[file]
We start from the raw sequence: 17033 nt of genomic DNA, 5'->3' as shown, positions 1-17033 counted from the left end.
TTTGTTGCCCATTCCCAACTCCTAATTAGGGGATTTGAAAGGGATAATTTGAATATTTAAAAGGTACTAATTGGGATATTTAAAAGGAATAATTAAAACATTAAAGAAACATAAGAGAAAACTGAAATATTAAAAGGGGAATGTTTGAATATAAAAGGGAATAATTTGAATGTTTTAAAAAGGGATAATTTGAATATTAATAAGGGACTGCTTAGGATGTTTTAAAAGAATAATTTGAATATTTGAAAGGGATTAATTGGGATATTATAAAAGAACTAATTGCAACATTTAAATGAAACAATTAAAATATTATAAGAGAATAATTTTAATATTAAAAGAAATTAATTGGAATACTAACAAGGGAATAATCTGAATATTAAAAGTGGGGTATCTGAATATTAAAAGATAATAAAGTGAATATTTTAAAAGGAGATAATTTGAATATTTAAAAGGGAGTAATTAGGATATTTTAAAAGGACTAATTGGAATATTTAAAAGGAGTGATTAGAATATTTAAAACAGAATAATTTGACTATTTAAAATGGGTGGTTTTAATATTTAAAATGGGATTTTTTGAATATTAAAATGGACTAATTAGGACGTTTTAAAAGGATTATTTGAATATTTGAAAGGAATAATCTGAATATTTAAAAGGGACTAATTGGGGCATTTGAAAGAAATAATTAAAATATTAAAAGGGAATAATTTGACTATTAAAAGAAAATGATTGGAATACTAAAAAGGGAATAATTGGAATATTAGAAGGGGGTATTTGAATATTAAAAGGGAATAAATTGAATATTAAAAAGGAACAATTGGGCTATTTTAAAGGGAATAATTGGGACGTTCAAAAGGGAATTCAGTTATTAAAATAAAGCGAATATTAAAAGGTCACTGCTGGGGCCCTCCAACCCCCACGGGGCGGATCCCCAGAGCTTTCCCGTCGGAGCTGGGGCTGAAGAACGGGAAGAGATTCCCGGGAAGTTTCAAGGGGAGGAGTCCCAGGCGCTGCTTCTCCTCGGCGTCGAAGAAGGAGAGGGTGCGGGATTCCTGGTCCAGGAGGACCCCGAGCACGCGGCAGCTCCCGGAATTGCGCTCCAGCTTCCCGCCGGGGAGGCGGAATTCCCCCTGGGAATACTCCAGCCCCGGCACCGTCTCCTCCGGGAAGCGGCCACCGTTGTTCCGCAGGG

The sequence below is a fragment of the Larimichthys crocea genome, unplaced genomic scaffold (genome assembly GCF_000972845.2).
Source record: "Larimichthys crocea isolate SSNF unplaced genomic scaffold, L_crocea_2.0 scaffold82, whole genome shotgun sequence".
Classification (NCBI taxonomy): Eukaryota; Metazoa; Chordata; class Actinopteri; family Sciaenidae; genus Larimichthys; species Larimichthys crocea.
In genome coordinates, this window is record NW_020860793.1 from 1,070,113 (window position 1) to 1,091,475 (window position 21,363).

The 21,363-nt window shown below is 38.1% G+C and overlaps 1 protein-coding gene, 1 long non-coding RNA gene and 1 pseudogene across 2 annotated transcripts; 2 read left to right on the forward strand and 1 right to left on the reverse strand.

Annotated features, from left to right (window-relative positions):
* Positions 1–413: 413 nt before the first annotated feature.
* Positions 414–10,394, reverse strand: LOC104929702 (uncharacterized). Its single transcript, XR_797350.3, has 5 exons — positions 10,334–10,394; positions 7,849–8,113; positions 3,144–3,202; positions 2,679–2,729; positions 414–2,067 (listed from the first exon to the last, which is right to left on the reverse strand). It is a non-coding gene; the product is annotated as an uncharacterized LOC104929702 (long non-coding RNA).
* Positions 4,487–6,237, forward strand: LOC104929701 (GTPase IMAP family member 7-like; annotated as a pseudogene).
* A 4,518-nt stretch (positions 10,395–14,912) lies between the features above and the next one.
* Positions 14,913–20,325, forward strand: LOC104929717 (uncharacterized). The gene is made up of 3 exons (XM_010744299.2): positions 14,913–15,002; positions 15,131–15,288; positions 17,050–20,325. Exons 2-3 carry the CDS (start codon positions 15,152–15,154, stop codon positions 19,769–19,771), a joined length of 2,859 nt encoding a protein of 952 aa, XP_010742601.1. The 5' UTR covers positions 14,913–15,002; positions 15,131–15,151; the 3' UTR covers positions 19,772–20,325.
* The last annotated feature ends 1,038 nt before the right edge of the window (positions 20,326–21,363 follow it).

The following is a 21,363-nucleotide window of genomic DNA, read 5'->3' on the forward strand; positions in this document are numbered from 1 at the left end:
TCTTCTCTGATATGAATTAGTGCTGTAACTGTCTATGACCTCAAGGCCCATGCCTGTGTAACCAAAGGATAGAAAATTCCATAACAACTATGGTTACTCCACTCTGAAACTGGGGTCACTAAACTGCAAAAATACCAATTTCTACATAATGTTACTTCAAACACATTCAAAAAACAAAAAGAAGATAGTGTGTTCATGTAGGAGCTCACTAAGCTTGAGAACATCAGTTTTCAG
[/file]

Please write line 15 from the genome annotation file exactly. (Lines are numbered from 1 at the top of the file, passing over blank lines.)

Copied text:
The following is a 21,363-nucleotide window of genomic DNA, read 5'->3' on the forward strand; positions in this document are numbered from 1 at the left end: